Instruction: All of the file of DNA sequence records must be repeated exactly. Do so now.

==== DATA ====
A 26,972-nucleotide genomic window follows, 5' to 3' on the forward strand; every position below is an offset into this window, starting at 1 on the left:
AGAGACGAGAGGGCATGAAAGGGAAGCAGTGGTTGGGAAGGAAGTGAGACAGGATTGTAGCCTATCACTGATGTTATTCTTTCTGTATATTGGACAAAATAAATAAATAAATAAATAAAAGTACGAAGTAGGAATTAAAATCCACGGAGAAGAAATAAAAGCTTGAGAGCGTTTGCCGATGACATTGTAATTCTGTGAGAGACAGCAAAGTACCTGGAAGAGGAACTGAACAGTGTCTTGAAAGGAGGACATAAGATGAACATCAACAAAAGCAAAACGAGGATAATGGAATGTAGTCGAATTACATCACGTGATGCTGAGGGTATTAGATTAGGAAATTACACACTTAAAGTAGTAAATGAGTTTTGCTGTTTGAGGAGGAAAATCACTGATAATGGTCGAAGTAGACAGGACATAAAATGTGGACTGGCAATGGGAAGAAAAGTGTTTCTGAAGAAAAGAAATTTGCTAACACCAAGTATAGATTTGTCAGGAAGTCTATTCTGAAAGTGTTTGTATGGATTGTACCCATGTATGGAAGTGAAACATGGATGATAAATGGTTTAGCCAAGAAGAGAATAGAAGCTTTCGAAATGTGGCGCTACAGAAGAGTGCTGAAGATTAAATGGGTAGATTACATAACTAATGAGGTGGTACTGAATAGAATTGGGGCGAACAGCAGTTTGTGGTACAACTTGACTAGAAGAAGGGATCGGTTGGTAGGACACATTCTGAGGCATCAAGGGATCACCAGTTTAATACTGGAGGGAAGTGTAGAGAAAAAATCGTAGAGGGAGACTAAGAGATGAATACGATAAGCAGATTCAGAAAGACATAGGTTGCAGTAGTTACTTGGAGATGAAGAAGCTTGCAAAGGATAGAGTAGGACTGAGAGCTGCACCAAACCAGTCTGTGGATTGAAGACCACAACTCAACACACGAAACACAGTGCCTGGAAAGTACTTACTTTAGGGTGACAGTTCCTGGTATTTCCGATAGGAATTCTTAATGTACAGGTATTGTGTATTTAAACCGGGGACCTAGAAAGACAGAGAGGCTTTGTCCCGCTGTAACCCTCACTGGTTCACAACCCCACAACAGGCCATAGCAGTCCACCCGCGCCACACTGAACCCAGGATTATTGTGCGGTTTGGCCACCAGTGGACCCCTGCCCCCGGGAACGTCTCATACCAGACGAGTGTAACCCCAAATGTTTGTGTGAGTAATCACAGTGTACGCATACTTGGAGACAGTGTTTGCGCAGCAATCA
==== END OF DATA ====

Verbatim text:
A 26,972-nucleotide genomic window follows, 5' to 3' on the forward strand; every position below is an offset into this window, starting at 1 on the left:
AGAGACGAGAGGGCATGAAAGGGAAGCAGTGGTTGGGAAGGAAGTGAGACAGGATTGTAGCCTATCACTGATGTTATTCTTTCTGTATATTGGACAAAATAAATAAATAAATAAATAAAAGTACGAAGTAGGAATTAAAATCCACGGAGAAGAAATAAAAGCTTGAGAGCGTTTGCCGATGACATTGTAATTCTGTGAGAGACAGCAAAGTACCTGGAAGAGGAACTGAACAGTGTCTTGAAAGGAGGACATAAGATGAACATCAACAAAAGCAAAACGAGGATAATGGAATGTAGTCGAATTACATCACGTGATGCTGAGGGTATTAGATTAGGAAATTACACACTTAAAGTAGTAAATGAGTTTTGCTGTTTGAGGAGGAAAATCACTGATAATGGTCGAAGTAGACAGGACATAAAATGTGGACTGGCAATGGGAAGAAAAGTGTTTCTGAAGAAAAGAAATTTGCTAACACCAAGTATAGATTTGTCAGGAAGTCTATTCTGAAAGTGTTTGTATGGATTGTACCCATGTATGGAAGTGAAACATGGATGATAAATGGTTTAGCCAAGAAGAGAATAGAAGCTTTCGAAATGTGGCGCTACAGAAGAGTGCTGAAGATTAAATGGGTAGATTACATAACTAATGAGGTGGTACTGAATAGAATTGGGGCGAACAGCAGTTTGTGGTACAACTTGACTAGAAGAAGGGATCGGTTGGTAGGACACATTCTGAGGCATCAAGGGATCACCAGTTTAATACTGGAGGGAAGTGTAGAGAAAAAATCGTAGAGGGAGACTAAGAGATGAATACGATAAGCAGATTCAGAAAGACATAGGTTGCAGTAGTTACTTGGAGATGAAGAAGCTTGCAAAGGATAGAGTAGGACTGAGAGCTGCACCAAACCAGTCTGTGGATTGAAGACCACAACTCAACACACGAAACACAGTGCCTGGAAAGTACTTACTTTAGGGTGACAGTTCCTGGTATTTCCGATAGGAATTCTTAATGTACAGGTATTGTGTATTTAAACCGGGGACCTAGAAAGACAGAGAGGCTTTGTCCCGCTGTAACCCTCACTGGTTCACAACCCCACAACAGGCCATAGCAGTCCACCCGCGCCACACTGAACCCAGGATTATTGTGCGGTTTGGCCACCAGTGGACCCCTGCCCCCGGGAACGTCTCATACCAGACGAGTGTAACCCCAAATGTTTGTGTGAGTAATCACAGTGTACGCATACTTGGAGACAGTGTTTGCGCAGCAATCA